Algeria closes airspace to Moroccan aviation as dispute deepens

ALGIERS/CAIRO, Sept. 22 (Reuters) – Algeria’s Supreme Security Council has decided on Wednesday to close the country’s airspace to all Moroccan civil and military plane, the Algerian presidency said, less than a month after it broke diplomatic ties with the kingdom.

The decision came “in view of the constant provocations and hostile practices on the Moroccan side”, it said in a statement.

The closing also includes any aircraft met a Moroccan registration number, the presidency said after a meeting of the Council.

There was no direct Moroccan official answer. A source at Royal Air Maroc said the closure would only affect 15 flights a week die Morocco met connect with Tunisia, Turkey and Egypt.

The source described the closure as insignificant and said the relevant flights could be diverted over Mediterranean Sea.

The airline did not give official comment on the Algerian decision.

Algeria late last month decided to sever diplomatic ties with Morocco, citing “hostile actions” by the Kingdom, mainly referring to comments made by the envoy of Morocco in New York in favor of the self-determination of the Kabylie region in Algeria.

Algiers also accused Rabat of support for MAK, a separatist group that the government declared a terrorist organization. Authorities blame group for devastating forest fires, mainly in Kabylie, that killed at least 65 people. MAK denies the allegations.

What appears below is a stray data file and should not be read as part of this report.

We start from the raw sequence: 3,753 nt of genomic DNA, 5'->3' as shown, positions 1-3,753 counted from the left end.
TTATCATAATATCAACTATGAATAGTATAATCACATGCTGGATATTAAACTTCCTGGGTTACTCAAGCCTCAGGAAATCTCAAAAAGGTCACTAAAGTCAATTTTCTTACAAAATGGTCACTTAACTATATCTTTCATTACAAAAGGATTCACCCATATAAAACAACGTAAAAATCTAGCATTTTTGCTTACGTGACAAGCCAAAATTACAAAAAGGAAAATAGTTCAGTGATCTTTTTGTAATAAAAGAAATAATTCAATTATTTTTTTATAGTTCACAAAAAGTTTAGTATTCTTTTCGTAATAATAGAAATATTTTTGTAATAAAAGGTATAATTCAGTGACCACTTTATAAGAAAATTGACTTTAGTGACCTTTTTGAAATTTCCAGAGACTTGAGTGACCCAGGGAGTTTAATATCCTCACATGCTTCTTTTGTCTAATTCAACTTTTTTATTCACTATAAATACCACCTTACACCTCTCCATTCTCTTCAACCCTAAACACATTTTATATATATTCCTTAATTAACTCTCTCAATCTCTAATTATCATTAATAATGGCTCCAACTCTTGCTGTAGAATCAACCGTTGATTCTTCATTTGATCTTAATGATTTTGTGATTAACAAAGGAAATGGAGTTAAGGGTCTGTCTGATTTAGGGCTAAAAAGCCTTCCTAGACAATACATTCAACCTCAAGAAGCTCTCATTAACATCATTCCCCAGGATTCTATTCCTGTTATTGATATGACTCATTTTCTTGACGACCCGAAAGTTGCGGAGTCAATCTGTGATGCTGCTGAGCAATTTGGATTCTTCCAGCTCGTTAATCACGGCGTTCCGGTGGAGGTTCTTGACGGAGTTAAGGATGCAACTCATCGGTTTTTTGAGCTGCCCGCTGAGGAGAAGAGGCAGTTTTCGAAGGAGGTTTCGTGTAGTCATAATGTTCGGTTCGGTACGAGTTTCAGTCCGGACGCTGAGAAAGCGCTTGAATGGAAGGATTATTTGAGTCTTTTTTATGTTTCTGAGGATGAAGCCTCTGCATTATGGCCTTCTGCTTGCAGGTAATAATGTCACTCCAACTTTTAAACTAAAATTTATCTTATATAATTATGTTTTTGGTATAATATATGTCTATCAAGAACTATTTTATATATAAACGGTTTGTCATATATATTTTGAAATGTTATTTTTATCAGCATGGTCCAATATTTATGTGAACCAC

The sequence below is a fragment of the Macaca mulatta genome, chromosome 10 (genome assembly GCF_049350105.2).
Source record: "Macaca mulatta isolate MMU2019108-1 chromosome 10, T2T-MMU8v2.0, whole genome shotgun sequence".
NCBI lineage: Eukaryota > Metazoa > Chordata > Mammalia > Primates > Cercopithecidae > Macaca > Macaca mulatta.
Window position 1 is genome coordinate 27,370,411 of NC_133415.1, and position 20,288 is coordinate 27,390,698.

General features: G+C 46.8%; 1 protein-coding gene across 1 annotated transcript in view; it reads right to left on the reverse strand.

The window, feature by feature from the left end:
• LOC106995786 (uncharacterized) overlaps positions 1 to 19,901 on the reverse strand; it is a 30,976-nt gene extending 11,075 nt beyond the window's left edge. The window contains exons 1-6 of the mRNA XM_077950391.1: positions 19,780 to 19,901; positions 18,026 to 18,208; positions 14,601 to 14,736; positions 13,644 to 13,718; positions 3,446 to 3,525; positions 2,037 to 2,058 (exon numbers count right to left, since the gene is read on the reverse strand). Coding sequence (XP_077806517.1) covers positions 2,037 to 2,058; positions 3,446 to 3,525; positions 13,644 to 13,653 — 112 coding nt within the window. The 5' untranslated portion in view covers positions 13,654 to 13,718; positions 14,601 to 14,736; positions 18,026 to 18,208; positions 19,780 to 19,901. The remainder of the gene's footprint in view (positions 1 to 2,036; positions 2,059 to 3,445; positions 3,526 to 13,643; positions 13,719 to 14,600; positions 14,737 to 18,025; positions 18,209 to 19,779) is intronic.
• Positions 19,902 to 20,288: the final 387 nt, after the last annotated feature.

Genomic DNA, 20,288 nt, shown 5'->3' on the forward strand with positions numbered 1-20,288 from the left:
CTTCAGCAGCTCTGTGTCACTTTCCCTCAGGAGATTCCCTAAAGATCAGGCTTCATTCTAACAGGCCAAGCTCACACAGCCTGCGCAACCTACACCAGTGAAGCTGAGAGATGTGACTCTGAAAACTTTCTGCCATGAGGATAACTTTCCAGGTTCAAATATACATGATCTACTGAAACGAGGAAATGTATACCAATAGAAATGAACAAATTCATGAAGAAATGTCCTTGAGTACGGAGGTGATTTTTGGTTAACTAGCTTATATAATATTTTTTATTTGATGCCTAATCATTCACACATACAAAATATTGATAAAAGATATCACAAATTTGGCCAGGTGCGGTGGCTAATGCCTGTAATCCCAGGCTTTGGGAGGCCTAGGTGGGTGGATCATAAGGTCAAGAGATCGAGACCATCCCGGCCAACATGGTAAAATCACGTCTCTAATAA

Morocco said in answer that Algeria was wrong in cutting ties and his arguments were “deceptive and even absurd.”

The border between Morocco and Algeria has been closed since 1994 and Algeria has indicated that it is diverting gas exports from a pipeline through Morocco, die would be renewed later this year. year.

Relationships have deteriorated since last year, when Western Sahara issue ending up after years of relatively quiet. Morocco considers Western Sahara to be its property, but the territory’s sovereignty is contested by the Polisario Front, an Algeria-backed independence movement.

Reporting by Hamid Ould Ahmed in Algiers and Ahmad Elhamy in Cairo, additional reporting by Ahmed El Jechtimi in rebate; adaptation by Sonya Hepinstall and Richard Pullin

Our standards: The Thomson Reuters Trust Principles.

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